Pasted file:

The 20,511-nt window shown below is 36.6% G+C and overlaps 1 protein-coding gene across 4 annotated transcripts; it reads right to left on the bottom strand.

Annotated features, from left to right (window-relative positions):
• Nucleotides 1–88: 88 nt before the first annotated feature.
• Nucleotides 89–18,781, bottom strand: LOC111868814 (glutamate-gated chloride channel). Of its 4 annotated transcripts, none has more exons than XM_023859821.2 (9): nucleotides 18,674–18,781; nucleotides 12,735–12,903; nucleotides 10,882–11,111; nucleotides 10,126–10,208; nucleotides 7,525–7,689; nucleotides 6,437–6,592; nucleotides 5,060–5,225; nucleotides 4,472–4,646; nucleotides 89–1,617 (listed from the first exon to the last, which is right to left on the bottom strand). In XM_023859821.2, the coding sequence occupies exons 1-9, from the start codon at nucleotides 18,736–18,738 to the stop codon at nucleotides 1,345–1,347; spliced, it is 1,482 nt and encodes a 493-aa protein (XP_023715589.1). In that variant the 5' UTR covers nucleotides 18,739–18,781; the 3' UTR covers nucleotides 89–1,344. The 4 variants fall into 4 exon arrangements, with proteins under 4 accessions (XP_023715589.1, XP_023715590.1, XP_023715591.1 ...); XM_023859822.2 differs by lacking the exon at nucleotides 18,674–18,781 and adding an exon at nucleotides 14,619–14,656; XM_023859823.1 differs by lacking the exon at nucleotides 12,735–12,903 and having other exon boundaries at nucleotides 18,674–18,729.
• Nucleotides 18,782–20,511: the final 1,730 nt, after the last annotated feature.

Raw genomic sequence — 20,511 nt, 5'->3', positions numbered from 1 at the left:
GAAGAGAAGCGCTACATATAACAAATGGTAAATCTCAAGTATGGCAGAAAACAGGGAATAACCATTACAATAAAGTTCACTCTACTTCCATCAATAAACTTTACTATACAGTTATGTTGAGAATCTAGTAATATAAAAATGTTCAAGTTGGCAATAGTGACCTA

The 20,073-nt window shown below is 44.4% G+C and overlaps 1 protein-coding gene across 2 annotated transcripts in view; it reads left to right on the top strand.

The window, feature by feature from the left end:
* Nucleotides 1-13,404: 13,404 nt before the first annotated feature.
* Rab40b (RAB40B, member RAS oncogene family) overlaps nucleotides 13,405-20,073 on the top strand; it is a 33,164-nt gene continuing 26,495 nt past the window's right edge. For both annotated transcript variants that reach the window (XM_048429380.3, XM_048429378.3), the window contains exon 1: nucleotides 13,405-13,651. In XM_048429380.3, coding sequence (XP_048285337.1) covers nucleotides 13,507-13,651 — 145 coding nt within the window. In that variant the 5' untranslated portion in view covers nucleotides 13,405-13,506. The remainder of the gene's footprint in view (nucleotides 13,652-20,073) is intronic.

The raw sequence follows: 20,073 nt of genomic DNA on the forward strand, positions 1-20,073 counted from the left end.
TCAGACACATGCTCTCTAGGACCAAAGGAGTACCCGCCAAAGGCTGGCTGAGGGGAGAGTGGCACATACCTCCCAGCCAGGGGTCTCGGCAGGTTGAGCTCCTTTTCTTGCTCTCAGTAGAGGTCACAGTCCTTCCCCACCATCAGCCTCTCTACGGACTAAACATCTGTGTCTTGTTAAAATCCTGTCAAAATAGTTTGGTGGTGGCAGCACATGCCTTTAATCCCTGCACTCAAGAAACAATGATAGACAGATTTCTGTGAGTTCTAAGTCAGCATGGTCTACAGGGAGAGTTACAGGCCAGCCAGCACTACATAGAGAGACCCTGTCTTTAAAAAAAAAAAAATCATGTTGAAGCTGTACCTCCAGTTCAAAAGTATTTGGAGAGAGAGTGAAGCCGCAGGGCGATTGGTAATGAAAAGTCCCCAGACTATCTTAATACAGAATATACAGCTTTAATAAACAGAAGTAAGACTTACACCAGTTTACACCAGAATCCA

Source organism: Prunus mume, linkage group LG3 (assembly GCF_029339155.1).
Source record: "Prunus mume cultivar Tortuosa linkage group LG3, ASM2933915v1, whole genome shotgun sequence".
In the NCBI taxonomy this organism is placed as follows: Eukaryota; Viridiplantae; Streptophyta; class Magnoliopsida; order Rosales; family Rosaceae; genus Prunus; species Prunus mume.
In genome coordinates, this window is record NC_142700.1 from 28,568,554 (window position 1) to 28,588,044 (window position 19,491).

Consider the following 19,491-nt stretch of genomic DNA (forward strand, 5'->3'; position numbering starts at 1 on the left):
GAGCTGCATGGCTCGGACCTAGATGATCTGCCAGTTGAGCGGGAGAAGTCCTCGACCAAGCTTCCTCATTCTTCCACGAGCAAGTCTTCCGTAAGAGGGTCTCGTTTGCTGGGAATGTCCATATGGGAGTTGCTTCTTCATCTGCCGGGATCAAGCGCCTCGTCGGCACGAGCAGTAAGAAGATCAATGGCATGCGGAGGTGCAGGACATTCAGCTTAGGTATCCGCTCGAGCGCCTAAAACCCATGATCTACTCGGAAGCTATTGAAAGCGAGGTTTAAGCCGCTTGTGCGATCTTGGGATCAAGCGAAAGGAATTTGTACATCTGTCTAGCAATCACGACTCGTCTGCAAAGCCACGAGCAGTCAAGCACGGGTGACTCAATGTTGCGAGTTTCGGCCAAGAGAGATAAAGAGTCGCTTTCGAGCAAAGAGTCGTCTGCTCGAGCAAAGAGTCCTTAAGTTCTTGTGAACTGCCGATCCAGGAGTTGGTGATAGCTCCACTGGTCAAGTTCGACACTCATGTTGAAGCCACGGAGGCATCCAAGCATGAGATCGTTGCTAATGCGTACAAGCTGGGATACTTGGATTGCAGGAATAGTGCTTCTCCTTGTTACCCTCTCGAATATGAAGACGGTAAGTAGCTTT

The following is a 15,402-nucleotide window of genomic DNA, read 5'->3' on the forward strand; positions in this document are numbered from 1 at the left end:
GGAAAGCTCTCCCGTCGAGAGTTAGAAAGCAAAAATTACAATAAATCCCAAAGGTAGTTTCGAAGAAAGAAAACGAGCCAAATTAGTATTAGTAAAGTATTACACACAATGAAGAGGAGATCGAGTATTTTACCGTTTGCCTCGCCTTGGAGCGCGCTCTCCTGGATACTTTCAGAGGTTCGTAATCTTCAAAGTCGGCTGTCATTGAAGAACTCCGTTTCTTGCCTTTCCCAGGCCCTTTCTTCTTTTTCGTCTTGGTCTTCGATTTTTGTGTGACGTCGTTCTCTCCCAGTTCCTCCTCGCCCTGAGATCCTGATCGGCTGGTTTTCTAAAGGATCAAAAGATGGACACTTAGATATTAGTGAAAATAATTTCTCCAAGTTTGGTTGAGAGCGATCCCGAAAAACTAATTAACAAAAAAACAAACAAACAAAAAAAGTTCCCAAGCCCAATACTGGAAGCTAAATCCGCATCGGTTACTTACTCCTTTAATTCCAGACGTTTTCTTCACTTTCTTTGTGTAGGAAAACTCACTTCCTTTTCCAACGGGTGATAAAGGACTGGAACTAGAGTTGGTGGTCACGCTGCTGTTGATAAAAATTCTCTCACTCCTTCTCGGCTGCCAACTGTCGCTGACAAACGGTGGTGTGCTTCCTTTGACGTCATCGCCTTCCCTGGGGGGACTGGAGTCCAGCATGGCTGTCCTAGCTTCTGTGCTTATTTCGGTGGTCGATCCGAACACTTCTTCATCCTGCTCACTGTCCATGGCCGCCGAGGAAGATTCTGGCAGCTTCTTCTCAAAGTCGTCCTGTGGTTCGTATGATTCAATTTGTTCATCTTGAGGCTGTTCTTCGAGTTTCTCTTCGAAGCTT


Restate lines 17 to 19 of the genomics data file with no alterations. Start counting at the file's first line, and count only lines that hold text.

In genome coordinates, this window is record NC_142700.1 from 28,568,554 (window position 1) to 28,588,044 (window position 19,491).

Consider the following 19,491-nt stretch of genomic DNA (forward strand, 5'->3'; position numbering starts at 1 on the left):
GAGCTGCATGGCTCGGACCTAGATGATCTGCCAGTTGAGCGGGAGAAGTCCTCGACCAAGCTTCCTCATTCTTCCACGAGCAAGTCTTCCGTAAGAGGGTCTCGTTTGCTGGGAATGTCCATATGGGAGTTGCTTCTTCATCTGCCGGGATCAAGCGCCTCGTCGGCACGAGCAGTAAGAAGATCAATGGCATGCGGAGGTGCAGGACATTCAGCTTAGGTATCCGCTCGAGCGCCTAAAACCCATGATCTACTCGGAAGCTATTGAAAGCGAGGTTTAAGCCGCTTGTGCGATCTTGGGATCAAGCGAAAGGAATTTGTACATCTGTCTAGCAATCACGACTCGTCTGCAAAGCCACGAGCAGTCAAGCACGGGTGACTCAATGTTGCGAGTTTCGGCCAAGAGAGATAAAGAGTCGCTTTCGAGCAAAGAGTCGTCTGCTCGAGCAAAGAGTCCTTAAGTTCTTGTGAACTGCCGATCCAGGAGTTGGTGATAGCTCCACTGGTCAAGTTCGACACTCATGTTGAAGCCACGGAGGCATCCAAGCATGAGATCGTTGCTAATGCGTACAAGCTGGGATACTTGGATTGCAGGAATAGTGCTTCTCCTTGTTACCCTCTCGAATATGAAGACGGTAAGTAGCTTT